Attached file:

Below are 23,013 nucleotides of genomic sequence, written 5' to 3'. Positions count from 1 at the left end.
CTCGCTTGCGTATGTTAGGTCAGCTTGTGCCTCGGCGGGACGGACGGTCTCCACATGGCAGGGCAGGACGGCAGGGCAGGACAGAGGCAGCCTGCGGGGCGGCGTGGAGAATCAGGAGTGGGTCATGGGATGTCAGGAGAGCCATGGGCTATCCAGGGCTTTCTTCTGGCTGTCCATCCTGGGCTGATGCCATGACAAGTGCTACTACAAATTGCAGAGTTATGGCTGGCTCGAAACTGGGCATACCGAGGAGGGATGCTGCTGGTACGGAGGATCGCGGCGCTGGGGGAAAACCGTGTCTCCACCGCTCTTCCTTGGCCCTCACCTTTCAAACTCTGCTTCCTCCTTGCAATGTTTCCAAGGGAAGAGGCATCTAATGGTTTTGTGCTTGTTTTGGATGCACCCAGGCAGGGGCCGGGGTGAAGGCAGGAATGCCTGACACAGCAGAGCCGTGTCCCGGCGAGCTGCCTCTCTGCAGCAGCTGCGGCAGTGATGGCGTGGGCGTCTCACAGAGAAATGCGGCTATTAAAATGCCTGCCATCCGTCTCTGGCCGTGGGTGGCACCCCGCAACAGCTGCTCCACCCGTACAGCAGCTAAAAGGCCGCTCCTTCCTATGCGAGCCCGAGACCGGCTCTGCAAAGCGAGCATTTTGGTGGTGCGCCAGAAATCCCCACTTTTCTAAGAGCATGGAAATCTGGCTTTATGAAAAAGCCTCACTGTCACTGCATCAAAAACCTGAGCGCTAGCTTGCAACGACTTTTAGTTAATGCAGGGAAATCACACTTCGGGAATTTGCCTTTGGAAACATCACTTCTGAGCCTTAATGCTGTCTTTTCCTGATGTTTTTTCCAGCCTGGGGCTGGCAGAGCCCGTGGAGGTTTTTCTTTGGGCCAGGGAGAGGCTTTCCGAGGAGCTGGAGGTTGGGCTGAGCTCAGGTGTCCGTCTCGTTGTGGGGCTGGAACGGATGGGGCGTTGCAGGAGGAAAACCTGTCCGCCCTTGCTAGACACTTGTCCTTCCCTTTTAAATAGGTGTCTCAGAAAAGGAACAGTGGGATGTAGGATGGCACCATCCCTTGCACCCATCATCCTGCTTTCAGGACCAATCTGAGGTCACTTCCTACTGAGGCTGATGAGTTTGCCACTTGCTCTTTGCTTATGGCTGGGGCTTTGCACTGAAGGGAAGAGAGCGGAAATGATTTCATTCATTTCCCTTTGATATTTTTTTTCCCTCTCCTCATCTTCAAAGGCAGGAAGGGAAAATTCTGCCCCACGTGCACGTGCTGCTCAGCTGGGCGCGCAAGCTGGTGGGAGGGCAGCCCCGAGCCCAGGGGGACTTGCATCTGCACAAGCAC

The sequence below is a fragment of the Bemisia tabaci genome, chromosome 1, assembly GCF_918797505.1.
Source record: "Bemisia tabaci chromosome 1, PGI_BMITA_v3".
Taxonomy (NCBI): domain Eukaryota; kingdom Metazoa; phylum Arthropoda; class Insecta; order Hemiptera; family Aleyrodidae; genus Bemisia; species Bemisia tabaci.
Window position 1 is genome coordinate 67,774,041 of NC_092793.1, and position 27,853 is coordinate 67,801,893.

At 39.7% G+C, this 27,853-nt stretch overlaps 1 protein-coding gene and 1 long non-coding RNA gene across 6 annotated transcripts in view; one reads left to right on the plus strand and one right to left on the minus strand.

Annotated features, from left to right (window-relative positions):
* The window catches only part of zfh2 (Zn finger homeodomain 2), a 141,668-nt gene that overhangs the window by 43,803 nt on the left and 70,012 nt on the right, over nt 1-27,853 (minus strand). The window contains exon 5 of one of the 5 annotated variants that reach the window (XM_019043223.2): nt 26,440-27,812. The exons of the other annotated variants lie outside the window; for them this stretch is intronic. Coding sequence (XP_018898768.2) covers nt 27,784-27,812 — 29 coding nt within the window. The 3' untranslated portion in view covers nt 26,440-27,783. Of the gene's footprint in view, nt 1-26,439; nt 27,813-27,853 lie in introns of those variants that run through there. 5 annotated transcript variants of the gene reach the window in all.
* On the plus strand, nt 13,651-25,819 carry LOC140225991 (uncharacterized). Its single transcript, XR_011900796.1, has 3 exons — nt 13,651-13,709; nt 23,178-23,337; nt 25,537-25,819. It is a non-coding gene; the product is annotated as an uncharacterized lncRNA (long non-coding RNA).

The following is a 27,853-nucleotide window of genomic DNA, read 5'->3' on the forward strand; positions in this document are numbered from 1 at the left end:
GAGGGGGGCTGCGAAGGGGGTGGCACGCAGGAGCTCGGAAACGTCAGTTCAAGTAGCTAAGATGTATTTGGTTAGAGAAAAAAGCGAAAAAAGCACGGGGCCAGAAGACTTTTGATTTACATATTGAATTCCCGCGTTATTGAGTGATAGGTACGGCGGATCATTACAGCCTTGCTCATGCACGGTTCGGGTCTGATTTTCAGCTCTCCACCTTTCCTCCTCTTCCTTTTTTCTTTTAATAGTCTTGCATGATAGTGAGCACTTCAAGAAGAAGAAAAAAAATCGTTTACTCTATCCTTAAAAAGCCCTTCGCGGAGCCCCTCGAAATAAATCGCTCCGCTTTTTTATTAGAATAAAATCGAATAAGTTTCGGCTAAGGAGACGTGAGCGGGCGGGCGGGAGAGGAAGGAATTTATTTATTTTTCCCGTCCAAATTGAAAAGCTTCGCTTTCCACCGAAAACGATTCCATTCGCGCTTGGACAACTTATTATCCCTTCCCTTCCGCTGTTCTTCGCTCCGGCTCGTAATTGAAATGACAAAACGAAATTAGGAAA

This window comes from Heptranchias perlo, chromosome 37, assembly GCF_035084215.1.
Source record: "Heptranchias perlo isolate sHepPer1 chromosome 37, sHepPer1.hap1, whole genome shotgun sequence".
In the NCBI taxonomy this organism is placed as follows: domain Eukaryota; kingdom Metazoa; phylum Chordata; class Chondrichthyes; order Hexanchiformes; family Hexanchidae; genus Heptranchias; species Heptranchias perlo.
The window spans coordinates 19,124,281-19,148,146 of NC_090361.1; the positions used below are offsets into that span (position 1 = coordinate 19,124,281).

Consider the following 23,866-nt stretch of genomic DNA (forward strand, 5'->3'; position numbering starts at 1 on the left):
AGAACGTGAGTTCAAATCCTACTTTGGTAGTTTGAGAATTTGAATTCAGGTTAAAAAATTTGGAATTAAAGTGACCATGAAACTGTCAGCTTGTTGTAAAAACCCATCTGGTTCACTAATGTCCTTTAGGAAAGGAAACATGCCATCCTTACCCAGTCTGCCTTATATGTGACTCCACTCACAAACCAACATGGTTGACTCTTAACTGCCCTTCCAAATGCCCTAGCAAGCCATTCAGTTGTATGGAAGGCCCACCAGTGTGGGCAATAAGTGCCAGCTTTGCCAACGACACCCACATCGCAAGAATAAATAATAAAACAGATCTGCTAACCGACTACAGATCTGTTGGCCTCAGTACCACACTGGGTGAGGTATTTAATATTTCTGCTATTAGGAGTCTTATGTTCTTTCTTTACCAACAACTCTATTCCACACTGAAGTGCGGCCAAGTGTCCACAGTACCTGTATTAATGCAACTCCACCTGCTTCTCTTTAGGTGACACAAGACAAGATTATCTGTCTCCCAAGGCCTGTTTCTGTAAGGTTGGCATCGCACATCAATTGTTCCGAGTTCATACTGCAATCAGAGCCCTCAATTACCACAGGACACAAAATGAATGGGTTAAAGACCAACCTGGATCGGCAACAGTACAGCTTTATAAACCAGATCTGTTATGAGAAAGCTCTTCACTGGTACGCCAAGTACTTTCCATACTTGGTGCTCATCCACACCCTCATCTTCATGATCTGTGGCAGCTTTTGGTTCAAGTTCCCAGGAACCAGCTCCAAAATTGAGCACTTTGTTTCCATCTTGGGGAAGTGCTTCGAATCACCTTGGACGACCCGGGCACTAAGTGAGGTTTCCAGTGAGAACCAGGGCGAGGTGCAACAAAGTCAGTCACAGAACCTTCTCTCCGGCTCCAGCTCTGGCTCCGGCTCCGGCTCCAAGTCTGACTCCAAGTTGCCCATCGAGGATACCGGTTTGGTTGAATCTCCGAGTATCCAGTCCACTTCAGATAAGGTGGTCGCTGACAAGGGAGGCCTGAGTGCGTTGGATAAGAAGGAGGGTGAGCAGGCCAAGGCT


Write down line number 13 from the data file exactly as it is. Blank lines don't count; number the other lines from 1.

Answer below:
This window comes from Heptranchias perlo, chromosome 37, assembly GCF_035084215.1.